How Dominoes Are Made

Domino is a game that involves placing small tiles (also called dominoes) in order to create a line of dominoes that eventually falls over. Each domino has a side with an arrangement of dots, or pips, like those on a die, and a blank side. A domino may also feature a special molded shape to make it more attractive. Dominoes come in a variety of colors and shapes, but the most common are rectangular and square.

When a domino is placed, the two matching ends of a tile must touch. This causes the rest of the tiles in the line to be pushed over by the force of gravity. The force of gravity is referred to as the domino effect because it can literally knock over a large number of objects at once. The domino effect is often used metaphorically to refer to the way that one event can trigger a chain reaction of events, or as a symbol of the cascading effects of global finance or politics.

Hevesh designs her domino creations by following a version of the engineering-design process. First she decides on a theme or purpose for the piece, then she brainstorms images or words that correspond to this purpose. Then, she begins to plan out how the piece will look and determine how many dominoes she will need. She then sketches out a basic outline of the layout, including how it will be shaped and what colors she will use.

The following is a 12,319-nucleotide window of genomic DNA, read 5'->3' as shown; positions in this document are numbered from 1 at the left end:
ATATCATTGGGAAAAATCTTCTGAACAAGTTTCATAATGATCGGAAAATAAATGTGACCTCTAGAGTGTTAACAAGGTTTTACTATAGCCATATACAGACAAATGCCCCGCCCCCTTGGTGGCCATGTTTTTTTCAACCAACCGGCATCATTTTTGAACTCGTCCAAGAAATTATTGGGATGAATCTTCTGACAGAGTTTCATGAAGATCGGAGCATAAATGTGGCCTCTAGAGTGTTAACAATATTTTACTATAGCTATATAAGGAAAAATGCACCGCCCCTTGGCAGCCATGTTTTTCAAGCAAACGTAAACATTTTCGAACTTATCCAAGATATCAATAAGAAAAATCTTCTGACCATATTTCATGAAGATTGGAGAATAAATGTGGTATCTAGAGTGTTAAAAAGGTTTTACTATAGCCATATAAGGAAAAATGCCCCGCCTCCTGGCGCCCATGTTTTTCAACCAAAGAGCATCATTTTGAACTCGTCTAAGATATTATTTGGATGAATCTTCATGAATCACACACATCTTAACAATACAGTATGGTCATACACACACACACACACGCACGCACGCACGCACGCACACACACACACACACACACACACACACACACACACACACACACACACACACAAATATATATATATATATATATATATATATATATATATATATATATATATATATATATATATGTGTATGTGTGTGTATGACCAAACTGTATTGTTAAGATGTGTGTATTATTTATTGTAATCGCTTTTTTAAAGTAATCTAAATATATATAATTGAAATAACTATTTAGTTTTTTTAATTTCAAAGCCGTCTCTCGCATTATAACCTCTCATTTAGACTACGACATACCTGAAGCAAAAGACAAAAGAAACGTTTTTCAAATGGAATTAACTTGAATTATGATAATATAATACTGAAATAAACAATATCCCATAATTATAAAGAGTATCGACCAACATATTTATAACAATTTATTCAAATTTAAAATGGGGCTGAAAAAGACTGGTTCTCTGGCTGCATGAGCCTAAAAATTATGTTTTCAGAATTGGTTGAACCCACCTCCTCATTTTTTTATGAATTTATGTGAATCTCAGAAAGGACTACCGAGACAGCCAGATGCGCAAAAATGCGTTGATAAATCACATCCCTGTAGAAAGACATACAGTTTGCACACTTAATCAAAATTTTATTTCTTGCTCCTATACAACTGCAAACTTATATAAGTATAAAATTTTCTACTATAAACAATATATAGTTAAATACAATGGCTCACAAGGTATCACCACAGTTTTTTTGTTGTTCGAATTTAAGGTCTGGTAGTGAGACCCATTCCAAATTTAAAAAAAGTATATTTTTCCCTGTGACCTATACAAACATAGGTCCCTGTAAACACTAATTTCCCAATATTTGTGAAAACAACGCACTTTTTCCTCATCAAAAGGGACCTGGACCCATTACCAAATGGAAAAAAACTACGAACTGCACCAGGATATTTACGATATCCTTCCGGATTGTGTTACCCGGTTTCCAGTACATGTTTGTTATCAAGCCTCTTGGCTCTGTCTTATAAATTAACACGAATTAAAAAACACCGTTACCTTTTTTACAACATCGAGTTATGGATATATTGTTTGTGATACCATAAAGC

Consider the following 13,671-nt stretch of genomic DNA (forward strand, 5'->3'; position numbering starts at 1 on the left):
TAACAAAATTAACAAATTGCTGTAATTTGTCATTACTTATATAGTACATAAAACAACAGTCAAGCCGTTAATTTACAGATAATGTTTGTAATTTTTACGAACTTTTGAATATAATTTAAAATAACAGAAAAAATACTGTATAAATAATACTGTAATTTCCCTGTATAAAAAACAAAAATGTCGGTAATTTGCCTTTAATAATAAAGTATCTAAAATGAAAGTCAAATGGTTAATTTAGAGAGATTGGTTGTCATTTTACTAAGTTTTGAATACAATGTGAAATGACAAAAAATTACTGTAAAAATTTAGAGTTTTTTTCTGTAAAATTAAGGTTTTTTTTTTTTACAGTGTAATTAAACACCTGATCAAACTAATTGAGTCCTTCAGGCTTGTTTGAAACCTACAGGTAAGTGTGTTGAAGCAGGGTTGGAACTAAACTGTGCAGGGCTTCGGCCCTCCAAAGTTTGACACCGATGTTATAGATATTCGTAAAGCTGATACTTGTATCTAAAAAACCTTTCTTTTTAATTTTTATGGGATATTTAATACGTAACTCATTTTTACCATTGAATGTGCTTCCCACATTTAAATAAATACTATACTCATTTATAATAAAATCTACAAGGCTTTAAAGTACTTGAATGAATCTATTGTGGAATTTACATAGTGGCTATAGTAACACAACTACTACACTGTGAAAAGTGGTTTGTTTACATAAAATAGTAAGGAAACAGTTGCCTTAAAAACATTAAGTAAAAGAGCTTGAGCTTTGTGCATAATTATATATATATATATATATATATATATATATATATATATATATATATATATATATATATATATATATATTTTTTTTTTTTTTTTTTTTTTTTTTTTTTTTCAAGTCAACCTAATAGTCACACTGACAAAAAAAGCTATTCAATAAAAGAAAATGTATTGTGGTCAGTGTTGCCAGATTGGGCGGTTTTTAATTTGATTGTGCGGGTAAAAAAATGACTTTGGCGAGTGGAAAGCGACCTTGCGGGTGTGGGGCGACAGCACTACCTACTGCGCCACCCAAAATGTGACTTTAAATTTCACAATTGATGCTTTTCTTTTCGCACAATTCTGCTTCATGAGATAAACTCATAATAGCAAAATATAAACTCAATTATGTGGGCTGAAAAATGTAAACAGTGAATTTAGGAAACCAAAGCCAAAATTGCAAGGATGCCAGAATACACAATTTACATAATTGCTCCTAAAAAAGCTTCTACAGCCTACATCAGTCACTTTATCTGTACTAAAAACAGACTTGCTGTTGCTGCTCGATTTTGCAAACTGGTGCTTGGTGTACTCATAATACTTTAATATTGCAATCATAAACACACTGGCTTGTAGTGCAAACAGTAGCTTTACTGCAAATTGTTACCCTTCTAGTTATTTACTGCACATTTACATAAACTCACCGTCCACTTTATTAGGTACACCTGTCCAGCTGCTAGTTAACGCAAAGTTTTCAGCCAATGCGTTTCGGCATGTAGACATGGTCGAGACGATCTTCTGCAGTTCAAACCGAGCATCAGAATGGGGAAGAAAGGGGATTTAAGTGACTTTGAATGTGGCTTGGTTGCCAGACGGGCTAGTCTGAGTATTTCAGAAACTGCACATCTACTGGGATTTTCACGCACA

Once she has a sketch of the domino layout, she begins to put the pieces on the board. She makes sure that the outlines of the dominoes match, and then she carefully places each tile to form the desired layout. Each domino has a number, and the dominoes are arranged into suits according to their numbers. For example, a domino with a number three belongs to the suit of threes, and a domino with a number four belongs to the suit of fours. A domino with a number of zero belongs to the 0 suit.

Dominoes are most commonly made from plastic, but are also available in other materials. Traditional domino sets were carved from natural materials, such as bone, silver lip ocean pearl oyster shell (mother of pearl), ivory, and dark hardwoods such as ebony. Some modern sets are crafted from a polymer resin that mimics the look of traditional natural materials.

During a domino game, players score points by laying their tiles end to end and then counting the total number of pips on the exposed ends. The player with the most points at the end of a round wins the game. In some games, a domino with a double is counted as one or two (depending on the rule variations) and a double-blank is counted as either 0 or 14.

Most domino games involve laying dominoes in a row and then scoring points by counting the total number of pips on all exposed ends of the rows of dominoes that are left standing. These types of games can be played with two, four, or more people.